Instead, the best way to interpret any form of communication, including the elements in a satirical cartoon, is the immediate context and obvious intent. Disagree if you want to with the message, and enough, but the cartoon’s ostensible critique – US foreign policy is being shaped by Likud’s priorities – is both relevant and timely.

              So why the Trump administration recognising Jerusalem as the Israeli capital, why recognising their annexation of the Golan Heights, why their current rejection of the two-state solution?

              And as it’s satire it doesn’t have to be balanced, proportionate nor 100% accurate. Just in the potential ballpark.

            • Kimbo

               /  29th April 2019

              I mean, FFS, this is no different to Louisa Wall trying to argue in the High Court (and losing) and the court of public opinion that these are racist:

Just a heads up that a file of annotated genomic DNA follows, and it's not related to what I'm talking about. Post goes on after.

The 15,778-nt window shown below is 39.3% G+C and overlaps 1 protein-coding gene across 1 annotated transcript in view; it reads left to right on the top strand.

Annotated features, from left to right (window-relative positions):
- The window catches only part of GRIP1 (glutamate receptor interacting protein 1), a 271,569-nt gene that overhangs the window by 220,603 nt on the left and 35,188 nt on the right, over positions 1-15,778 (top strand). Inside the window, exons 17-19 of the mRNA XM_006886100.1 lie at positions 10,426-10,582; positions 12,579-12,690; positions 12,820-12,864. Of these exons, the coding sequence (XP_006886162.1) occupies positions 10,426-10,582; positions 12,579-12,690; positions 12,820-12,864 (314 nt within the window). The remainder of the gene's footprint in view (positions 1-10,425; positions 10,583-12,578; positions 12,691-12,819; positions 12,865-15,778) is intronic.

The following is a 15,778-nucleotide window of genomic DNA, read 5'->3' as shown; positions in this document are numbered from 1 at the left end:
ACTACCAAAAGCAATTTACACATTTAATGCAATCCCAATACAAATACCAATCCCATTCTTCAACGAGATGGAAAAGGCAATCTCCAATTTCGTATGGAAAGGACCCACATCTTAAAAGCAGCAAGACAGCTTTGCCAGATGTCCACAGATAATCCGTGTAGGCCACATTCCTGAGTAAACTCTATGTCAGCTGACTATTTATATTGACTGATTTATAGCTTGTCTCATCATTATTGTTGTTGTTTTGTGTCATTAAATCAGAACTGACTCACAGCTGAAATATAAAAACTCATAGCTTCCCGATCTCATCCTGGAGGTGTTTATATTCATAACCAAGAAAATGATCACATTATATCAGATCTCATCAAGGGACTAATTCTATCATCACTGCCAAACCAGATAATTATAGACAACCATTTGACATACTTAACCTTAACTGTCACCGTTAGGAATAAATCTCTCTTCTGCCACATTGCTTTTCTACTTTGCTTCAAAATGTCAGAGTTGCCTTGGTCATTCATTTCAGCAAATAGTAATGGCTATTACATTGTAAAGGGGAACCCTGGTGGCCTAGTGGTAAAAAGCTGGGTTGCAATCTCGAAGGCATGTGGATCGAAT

https://www.stuff.co.nz/national/98431944/labour-mp-louisa-wall-takes-fairfax-to-high-court-over-offensive-cartoons

            • The Consultant

               /  29th April 2019

              And as it’s satire it doesn’t have to be balanced, proportionate nor 100% accurate. Just in the potential ballpark.

              I’d agree if two things were changed about the cartoon:

              – Take the Israeli star out. Like the Churchill bulldog portraits, or like Trump himself, Netanyahu has now been around long enough that he’s recognisable in his own right. And it’s not as if all of Israel supports him, which is the implication/slur here. You’ll notice there’s no US flag on Trump.